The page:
So how much do you set aside? Three to six months’ worth of your take-home pay (depending on how stable your financial situation is).
The amount you need to save may seem totally overwhelming at first, but it’s really not. Once you pay off your high-interest debt (more on how to do that here), start saving — a little bit from each paycheck every month, and before you know it, you will have set aside a nice cushion for that emergency fund.
Where do you save the money? This can be in your checking account, or better yet, in a separate savings account. Ellevest, which we mentioned earlier, believes their clients can’t afford any investment risk with their emergency money, so they place all assets in their Emergency Fund goal in FDIC Cash.
This means that these assets are insured by the Federal Deposit Insurance Corporation, which the U.S. government describes as “an independent agency of the United States government that protects you against the loss of your insured deposits if an FDIC-insured bank or savings association fails.
3. Beef up your 401(k) employer match
Ideally, you’re already putting money into your 401(k) retirement account if you have the option, but, if possible, you’ll also want to get in the habit of increasing your contributions consistently. A bonus is a great opportunity to do so.
4. Invest in another retirement savings account
Enrolling in your employer’s 401(k) plan is a great start, but experts say that it may not provide enough to fund your future. It’s smart to consider alternate retirement savings accounts too, such as a Roth IRA, traditional IRA and/or health savings account.
Direct your extra money towards one of those options. You can get started with an investment plan or an IRA with pretty much any investment advisor (including Ellevest), bank, or broker-dealer, and you make contributions just like you deposit money into an account. To mimic the auto-saving feature of 401(k)s — and ensure you’re not tempted to spend what you plan to save — you can set up recurring payments through your checking or savings account.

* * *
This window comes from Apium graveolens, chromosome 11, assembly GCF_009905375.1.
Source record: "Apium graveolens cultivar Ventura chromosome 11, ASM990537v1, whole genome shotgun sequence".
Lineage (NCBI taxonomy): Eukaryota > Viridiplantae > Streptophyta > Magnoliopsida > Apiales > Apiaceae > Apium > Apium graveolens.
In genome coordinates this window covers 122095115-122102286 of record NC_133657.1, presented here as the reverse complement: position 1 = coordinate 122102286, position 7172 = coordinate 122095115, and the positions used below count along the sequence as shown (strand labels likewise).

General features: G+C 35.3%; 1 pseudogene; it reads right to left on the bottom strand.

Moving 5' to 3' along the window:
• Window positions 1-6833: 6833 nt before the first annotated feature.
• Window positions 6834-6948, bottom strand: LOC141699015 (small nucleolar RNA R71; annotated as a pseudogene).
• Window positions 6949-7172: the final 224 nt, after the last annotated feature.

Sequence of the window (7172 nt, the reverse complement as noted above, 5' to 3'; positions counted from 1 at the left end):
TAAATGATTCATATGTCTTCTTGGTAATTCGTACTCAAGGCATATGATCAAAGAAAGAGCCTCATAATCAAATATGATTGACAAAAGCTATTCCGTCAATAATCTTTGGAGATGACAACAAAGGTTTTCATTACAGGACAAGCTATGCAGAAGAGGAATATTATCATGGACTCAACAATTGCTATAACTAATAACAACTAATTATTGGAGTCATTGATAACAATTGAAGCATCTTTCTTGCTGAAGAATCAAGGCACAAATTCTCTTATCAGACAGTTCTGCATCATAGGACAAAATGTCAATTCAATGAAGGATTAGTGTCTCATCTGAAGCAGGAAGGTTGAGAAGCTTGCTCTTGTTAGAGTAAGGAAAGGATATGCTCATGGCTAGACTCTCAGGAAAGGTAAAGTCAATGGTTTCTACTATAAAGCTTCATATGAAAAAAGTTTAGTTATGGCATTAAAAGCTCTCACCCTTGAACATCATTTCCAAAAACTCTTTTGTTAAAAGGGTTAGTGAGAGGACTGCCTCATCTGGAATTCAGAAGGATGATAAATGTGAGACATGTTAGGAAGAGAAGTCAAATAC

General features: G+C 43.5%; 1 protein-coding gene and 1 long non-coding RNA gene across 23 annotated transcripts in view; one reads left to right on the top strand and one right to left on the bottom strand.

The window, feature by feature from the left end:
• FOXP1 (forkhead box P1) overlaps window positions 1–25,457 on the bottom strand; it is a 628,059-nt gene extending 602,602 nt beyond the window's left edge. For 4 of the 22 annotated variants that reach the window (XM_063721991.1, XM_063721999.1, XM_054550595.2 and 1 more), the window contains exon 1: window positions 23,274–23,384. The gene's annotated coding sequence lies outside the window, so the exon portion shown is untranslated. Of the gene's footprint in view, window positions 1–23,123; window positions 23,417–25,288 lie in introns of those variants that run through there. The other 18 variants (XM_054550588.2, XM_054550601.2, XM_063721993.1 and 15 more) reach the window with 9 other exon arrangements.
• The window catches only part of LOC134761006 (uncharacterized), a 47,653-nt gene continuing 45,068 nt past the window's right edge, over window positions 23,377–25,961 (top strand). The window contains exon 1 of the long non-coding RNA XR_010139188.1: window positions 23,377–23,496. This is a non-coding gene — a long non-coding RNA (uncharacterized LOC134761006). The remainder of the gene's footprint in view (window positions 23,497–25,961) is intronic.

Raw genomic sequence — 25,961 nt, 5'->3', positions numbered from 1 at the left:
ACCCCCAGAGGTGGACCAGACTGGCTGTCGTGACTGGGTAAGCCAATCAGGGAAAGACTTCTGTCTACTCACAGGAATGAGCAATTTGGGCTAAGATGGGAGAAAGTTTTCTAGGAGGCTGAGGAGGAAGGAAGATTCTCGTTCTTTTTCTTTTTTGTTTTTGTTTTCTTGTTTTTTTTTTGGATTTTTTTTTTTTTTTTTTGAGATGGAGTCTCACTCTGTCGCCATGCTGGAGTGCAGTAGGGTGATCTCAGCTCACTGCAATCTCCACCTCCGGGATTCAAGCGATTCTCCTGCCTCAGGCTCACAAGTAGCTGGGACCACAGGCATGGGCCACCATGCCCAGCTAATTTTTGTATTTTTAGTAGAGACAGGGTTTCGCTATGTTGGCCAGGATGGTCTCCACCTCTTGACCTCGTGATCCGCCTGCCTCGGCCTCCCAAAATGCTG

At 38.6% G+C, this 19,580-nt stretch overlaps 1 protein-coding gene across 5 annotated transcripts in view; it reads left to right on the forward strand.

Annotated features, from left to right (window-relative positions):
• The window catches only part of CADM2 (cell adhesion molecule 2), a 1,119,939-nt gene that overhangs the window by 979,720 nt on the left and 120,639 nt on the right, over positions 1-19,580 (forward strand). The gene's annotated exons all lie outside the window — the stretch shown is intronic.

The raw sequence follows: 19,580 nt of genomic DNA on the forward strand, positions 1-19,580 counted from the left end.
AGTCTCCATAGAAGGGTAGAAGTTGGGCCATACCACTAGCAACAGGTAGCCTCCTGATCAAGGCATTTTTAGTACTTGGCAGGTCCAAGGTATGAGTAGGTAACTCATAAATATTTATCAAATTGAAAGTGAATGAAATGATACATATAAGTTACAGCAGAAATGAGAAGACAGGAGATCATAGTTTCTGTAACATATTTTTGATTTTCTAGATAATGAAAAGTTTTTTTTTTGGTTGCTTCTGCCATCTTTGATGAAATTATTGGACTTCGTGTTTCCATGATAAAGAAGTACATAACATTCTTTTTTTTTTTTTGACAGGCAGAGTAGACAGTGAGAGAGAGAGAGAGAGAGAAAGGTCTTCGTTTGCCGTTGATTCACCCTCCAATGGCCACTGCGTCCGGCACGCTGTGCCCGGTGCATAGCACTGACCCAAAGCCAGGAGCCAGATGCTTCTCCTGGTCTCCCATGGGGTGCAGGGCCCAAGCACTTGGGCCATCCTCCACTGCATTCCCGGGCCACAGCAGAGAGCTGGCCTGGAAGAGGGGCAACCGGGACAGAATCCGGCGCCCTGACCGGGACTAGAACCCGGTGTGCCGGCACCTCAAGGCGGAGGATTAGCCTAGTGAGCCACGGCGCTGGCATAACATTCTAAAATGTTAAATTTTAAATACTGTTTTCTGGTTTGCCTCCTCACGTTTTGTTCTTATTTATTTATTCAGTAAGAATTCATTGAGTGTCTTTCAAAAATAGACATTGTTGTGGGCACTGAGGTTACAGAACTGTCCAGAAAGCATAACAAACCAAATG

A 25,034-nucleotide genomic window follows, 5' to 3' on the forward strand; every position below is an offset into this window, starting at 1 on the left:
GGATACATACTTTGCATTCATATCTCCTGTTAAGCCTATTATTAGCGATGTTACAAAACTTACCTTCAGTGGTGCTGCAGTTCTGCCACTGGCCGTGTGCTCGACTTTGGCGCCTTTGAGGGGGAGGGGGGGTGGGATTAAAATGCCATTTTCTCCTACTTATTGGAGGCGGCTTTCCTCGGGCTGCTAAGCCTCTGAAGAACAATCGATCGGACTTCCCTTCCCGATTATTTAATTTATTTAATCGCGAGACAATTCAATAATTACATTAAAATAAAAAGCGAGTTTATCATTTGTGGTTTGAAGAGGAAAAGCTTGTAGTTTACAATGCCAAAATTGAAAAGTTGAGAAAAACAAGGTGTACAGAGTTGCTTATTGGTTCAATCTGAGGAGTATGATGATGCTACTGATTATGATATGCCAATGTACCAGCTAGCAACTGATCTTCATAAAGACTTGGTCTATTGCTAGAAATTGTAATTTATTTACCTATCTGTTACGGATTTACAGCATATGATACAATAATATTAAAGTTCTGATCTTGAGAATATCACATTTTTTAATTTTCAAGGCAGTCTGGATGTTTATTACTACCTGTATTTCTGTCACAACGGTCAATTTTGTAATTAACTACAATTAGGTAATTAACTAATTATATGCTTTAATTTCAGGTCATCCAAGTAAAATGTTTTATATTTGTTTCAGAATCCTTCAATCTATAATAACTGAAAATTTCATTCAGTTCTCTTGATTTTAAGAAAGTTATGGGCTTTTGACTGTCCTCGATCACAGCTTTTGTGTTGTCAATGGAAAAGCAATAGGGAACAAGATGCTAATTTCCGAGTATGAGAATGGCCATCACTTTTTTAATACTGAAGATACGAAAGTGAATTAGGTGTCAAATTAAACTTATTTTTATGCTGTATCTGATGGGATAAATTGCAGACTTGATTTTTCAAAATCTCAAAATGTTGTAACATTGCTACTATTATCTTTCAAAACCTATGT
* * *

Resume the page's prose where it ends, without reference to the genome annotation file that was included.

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5. Make investing a habit.
Invest regularly, whether it’s with every paycheck, every week, month, or quarter. Make it a routine, like brushing your teeth or Friday poke with your girlfriends. To mimic the auto-saving feature of 401(k)s — and ensure you’re not tempted to spend what you plan to save — you can set up recurring payments through your checking or savings account.
Look into automated investing services known as robo-advisors, or low-cost index funds, which Sallie Krawcheck, founder of Ellevest, investing legend Warren Buffett and billionaire Mark Cuban recommend. Over two-thirds of Ellevest clients invest this way, with recurring deposits set up.
— Ellevest (@Ellevest) December 24, 2018
Ready to inject that holiday bonus with some power? You can get started with an investment plan or an IRA with pretty much any investment advisor (including Ellevest), bank, or broker-dealer, and you make contributions just like you deposit money into any account.
Because yes, life gets distracting, but a goal (think buying a house, a big trip, starting a business) without a plan is just a wish. This year, take that end-of-year holiday bonus and turn it into a win. (We’ll be here to help along the way cheering you on.)